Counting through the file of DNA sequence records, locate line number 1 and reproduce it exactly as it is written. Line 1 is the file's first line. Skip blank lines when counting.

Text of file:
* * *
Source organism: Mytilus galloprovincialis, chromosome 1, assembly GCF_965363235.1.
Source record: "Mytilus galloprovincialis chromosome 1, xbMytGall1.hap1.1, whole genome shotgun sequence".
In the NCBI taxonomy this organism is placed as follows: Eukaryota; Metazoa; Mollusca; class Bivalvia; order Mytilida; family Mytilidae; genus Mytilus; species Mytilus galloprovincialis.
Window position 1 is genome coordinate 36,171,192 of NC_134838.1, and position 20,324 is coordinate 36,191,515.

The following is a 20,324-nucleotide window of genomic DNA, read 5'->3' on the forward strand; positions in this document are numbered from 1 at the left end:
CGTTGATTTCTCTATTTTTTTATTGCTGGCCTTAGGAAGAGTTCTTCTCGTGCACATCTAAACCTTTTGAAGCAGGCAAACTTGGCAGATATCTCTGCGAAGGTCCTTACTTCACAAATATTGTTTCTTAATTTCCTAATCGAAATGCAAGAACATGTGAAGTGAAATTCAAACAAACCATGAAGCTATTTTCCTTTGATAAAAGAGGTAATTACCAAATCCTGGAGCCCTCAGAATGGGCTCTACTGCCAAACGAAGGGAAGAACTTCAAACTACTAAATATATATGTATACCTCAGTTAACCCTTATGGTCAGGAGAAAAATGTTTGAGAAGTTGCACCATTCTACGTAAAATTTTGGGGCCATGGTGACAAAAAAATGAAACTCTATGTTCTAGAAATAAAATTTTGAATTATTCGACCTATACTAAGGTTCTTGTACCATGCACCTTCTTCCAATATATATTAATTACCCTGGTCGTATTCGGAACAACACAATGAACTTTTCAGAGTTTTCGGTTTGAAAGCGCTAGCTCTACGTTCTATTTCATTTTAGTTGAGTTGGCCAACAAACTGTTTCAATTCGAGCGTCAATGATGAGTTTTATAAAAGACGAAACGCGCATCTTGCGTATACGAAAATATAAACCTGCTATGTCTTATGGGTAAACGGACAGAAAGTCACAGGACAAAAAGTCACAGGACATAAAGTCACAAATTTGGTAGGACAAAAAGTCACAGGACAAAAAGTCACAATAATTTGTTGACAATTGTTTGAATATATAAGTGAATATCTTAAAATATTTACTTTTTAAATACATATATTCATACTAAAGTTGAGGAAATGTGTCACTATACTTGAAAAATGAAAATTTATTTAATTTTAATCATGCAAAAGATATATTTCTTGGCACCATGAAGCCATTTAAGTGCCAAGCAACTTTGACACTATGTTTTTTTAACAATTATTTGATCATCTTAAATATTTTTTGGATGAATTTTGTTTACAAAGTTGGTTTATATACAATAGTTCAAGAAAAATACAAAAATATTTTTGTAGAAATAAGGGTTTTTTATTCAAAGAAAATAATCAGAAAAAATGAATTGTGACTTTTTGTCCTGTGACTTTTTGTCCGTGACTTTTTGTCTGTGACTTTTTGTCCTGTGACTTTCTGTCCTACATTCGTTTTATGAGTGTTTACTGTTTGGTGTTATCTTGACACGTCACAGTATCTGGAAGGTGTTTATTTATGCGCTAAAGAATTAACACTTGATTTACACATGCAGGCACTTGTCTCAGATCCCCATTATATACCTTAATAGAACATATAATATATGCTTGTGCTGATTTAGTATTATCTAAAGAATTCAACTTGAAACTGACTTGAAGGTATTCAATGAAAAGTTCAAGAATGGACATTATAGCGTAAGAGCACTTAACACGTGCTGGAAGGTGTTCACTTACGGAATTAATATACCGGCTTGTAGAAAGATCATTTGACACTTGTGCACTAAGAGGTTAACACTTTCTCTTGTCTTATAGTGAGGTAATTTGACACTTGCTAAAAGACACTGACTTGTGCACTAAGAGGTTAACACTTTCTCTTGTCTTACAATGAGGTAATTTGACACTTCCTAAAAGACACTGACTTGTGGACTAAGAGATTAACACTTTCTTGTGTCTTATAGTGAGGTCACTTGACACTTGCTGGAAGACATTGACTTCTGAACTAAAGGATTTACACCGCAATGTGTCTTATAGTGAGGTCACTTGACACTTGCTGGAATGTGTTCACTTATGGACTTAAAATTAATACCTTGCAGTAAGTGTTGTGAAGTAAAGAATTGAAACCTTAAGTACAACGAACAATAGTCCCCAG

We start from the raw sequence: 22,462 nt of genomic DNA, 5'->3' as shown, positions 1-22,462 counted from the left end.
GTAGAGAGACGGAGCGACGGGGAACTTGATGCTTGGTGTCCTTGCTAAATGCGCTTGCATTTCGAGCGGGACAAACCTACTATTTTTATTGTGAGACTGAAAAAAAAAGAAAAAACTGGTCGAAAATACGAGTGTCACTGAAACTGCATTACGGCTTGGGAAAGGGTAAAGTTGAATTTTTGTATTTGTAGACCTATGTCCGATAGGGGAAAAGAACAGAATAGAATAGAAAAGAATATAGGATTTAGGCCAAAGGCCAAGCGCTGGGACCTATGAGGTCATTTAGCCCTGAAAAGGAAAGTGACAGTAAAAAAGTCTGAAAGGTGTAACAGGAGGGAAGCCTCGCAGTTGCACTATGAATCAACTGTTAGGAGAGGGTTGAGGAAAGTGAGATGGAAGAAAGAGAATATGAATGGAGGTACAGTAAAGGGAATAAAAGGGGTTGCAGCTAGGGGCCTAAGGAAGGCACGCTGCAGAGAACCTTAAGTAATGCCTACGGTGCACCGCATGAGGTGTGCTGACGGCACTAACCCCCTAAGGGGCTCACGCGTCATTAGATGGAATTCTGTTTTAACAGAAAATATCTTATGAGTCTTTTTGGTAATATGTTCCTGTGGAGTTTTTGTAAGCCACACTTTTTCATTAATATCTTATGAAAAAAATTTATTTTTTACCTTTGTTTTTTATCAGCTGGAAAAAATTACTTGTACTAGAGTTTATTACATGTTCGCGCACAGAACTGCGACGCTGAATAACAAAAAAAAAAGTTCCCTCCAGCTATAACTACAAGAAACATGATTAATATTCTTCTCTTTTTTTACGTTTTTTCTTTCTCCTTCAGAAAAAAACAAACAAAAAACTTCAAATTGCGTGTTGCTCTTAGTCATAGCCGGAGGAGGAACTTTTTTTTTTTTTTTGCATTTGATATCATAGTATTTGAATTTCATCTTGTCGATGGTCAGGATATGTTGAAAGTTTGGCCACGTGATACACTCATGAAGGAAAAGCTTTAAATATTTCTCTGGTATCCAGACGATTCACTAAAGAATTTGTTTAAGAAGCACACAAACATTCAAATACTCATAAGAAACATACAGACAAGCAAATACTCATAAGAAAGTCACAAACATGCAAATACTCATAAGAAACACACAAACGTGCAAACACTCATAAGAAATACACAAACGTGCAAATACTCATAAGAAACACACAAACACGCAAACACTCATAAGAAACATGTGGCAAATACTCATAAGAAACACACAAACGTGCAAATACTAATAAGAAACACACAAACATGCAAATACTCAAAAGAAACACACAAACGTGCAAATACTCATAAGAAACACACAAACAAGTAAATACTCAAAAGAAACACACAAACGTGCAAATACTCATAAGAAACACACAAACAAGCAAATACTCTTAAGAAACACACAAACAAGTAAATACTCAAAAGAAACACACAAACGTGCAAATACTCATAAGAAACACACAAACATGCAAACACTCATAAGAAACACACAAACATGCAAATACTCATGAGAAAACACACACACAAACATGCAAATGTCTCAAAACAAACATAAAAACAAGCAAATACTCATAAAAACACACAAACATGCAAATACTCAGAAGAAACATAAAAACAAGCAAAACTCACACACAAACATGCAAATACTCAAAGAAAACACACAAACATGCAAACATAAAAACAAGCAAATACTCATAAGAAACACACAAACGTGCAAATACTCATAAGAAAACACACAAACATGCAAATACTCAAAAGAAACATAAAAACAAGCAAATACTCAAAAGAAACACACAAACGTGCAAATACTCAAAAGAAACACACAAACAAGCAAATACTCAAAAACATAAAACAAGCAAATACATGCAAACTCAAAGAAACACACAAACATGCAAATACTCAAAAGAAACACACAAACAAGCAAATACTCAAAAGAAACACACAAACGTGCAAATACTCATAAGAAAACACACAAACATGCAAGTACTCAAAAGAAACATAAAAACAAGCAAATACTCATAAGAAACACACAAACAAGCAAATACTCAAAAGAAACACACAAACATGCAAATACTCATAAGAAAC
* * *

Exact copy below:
Source organism: Mytilus galloprovincialis, chromosome 1, assembly GCF_965363235.1.